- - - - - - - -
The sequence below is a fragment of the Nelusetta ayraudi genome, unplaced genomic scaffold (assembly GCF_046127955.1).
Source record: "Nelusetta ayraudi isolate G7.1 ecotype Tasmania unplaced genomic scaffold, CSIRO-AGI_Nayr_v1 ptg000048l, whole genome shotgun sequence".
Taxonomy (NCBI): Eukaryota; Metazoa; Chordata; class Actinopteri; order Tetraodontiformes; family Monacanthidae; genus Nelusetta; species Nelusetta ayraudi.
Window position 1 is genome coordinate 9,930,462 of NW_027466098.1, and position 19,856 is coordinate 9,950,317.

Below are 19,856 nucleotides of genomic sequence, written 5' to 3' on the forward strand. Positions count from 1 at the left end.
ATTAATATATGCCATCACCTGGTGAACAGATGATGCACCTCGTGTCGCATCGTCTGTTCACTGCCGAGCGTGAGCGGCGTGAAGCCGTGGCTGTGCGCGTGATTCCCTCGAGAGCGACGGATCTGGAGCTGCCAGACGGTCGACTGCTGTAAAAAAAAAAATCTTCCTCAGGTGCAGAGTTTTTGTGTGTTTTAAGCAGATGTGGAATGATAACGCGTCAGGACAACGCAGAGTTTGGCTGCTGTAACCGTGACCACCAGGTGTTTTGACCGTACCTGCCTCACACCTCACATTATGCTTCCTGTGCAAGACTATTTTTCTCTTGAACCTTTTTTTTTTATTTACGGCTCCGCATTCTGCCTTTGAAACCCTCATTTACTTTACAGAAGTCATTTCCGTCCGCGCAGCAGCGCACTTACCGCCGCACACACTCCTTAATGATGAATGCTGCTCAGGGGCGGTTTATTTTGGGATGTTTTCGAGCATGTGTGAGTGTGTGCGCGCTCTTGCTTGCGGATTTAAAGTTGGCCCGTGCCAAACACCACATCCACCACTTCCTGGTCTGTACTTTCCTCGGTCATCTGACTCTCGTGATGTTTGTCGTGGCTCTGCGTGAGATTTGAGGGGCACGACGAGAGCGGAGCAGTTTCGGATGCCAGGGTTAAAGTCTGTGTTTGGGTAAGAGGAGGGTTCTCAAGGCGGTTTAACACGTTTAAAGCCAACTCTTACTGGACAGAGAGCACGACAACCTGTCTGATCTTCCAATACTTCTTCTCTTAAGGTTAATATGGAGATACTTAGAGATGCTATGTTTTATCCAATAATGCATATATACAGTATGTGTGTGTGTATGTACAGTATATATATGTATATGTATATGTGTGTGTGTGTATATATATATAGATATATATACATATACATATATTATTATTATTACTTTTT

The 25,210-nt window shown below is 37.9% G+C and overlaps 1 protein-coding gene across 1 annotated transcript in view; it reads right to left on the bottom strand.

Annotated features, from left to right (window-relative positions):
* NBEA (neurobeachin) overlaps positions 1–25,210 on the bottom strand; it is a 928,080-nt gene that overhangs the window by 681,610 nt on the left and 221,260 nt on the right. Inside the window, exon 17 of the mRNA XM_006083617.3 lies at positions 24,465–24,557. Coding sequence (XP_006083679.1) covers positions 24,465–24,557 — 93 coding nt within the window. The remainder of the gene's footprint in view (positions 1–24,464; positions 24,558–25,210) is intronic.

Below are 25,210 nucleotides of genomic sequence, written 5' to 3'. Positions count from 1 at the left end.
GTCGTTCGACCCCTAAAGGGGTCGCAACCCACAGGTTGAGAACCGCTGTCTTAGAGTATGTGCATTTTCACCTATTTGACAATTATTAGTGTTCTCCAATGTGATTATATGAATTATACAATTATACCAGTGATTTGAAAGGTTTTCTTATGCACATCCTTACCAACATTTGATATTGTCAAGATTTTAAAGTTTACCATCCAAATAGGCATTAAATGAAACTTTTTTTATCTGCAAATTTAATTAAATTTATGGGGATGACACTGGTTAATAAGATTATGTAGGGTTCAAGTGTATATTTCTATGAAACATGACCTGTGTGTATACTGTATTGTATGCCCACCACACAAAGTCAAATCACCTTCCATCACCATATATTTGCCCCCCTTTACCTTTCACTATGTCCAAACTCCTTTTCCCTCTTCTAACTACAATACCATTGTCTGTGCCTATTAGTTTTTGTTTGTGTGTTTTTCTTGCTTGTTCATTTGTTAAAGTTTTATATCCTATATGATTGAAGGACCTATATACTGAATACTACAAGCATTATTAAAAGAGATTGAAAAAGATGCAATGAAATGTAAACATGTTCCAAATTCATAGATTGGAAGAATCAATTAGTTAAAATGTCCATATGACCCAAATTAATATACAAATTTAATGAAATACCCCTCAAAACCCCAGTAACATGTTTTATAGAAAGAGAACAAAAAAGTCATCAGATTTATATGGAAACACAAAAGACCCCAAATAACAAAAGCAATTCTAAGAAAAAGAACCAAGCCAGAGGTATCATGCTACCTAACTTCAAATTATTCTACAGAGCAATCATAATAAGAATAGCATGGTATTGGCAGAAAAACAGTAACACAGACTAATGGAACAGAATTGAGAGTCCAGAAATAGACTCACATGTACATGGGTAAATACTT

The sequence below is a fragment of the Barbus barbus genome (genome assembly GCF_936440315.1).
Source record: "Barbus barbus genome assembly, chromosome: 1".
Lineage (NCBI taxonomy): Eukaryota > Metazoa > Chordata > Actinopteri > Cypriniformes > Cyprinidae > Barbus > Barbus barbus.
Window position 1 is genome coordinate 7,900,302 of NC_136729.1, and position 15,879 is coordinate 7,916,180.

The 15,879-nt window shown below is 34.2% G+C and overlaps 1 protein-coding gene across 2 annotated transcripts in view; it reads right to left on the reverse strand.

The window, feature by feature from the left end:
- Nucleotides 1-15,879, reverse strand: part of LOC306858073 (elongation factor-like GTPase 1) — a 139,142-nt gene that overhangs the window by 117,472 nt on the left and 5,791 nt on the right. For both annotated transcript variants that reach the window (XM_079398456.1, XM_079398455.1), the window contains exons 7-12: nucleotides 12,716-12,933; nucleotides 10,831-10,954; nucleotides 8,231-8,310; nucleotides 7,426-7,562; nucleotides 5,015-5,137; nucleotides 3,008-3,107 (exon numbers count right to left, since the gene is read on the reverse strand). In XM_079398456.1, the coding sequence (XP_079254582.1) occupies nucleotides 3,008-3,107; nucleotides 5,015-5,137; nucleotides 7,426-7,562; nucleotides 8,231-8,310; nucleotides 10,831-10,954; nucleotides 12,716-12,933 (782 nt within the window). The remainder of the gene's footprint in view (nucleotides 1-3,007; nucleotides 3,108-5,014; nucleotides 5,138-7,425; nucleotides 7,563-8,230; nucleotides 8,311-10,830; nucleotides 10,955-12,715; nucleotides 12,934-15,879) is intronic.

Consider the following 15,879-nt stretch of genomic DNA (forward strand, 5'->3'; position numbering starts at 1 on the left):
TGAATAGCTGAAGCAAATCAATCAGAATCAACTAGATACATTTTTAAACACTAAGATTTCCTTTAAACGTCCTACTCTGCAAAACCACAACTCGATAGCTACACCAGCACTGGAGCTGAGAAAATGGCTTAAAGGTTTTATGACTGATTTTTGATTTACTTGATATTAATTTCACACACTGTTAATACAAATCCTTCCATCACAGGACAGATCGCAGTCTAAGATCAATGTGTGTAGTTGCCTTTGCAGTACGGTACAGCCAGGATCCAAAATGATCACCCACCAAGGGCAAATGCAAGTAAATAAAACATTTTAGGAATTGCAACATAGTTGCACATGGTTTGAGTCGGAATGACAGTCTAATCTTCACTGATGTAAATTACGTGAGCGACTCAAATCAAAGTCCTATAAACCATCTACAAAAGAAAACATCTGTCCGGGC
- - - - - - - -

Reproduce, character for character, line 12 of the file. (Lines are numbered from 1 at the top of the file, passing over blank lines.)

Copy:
The sequence below is a fragment of the Barbus barbus genome (genome assembly GCF_936440315.1).